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The Single Minded Stupidity of Energy Policy

By: By Mac Johnson, The Energy Tribune
By: By Mac Johnson, The Energy Tribune

The biggest problem in energy supplies today is that politicians think it is a problem with a solution. And by that I mean they seem to think it has exactly one solution.

We can’t drill in the Arctic because the solution is conservation. We can’t build nuclear because the solution is solar. Offshore is not needed because the solution is biofuel. Natural gas, clean coal, coastal wind, oil shales, tar sands, tidal turbines, biomass, geothermal, hydroelectric - all in turn are argued against, because something better, or bigger, or cleaner, or cheaper, or more philosophically correct can be supported instead.

Perhaps the most remarkable aspect of our current energy “shortage” is the sheer number of options we have available to us - none of which is apparently the one perfect solution, and so all of which are delayed and obstructed. America’s leaders and would be leaders are pursuing our future energy policy with all the finesse of a child who believes the game must be won by a single home run. Who needs base hits? Because of this, America may be the first country in history to run out of energy due to too many options.

A rational approach to energy would be simple: it’s good, so let’s have more of it. But then nobody would be able to take credit for making the grand choice, would they? So instead we have an interminable debate over what best form energy should take. That we have a small number of people making the choice at all is an even bigger problem. If energy were treated as an economic issue, rather than a political or moral one, the exact modality used to power any region or industry would be left to those actually using the energy. This is known as “the free market.” In its place, a system of energy evolves that is allocation by grand national committee.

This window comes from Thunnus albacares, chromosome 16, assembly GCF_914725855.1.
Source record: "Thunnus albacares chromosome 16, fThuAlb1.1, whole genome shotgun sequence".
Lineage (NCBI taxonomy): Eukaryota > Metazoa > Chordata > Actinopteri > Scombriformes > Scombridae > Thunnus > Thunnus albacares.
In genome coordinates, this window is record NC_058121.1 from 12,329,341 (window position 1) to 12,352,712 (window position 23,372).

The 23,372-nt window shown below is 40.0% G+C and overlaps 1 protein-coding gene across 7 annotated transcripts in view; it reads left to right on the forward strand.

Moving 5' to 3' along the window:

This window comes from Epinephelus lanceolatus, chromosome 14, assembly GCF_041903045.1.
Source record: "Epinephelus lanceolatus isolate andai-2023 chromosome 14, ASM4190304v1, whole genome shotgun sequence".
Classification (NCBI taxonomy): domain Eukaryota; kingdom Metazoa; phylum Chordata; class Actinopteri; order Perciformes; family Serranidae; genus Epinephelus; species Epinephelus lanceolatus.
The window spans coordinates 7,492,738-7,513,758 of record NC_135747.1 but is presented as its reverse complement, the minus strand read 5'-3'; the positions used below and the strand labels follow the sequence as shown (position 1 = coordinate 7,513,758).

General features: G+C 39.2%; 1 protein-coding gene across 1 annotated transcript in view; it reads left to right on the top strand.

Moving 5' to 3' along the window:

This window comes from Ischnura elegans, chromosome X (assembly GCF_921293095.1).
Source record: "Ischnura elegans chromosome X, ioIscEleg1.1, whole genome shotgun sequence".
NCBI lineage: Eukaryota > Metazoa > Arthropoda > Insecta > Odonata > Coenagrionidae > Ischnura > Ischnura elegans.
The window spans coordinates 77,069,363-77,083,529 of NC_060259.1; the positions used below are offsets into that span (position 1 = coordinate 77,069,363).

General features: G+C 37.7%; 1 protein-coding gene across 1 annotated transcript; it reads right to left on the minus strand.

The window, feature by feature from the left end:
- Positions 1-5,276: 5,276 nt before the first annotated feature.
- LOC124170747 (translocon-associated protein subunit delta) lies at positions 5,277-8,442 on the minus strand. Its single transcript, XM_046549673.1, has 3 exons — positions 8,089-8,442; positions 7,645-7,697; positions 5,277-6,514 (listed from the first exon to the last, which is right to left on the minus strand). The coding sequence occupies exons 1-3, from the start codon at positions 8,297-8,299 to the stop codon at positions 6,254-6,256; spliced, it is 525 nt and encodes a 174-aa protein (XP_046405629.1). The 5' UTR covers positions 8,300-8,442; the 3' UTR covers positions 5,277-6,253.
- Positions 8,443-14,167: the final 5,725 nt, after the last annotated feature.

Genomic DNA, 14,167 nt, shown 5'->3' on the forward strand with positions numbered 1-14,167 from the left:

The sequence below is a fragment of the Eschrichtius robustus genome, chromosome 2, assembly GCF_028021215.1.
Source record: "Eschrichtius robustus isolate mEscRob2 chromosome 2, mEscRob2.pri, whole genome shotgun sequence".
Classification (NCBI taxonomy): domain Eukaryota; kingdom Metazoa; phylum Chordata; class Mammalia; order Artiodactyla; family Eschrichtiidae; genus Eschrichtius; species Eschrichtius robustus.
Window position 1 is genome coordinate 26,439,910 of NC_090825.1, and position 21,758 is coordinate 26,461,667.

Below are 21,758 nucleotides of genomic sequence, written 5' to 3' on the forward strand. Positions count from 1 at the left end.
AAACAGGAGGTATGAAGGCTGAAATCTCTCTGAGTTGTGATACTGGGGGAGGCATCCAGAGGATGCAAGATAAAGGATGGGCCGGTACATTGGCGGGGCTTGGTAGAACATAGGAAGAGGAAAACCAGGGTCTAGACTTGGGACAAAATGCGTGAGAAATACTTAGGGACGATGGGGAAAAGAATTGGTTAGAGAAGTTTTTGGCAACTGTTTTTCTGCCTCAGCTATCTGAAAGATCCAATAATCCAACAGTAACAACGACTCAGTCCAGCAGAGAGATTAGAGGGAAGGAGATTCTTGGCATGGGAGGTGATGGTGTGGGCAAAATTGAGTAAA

The most frustrating thing about a democracy in which government plays a huge role in energy policy is that no portion of the solution can proceed until a majority in Congress says it’s OK. So little is done. If market forces were given more weight, we could drill for oil wherever it’s found. We could build a wind farm wherever it’s windy. We could ship natural gas wherever it’s needed. We could install solar panels wherever they are profitable, guaranteeing them a deserved place on calculators and satellites.

Beyond the egotistical need of politicians to be great deciders, there’s a second reason markets are currently restricted: many would be deeply unhappy with the obvious winners chosen by the marketplace. Biofuels, solar, and the like are all touted as ways to save us from high oil prices. But even with oil at $120, these technologies cannot compete without steep subsidies. The supporters and beneficiaries of these technologies may feed the public a line about fighting high oil prices, but they know better than anyone how cheap oil is, compared to their alleged bargains.

It’s true that there is not enough oil in the Arctic to solve all our energy needs. There is not enough gas off the coast of Florida to solve all our energy needs. Neither can our needs be filled with nuclear or coal or wind alone. And yet all these facts are beside the point. The solution to our energy needs is to stop looking for a grand solution to our energy needs. If we just let the market find many small solutions to many small problems, we will find the larger problem brought down to size.


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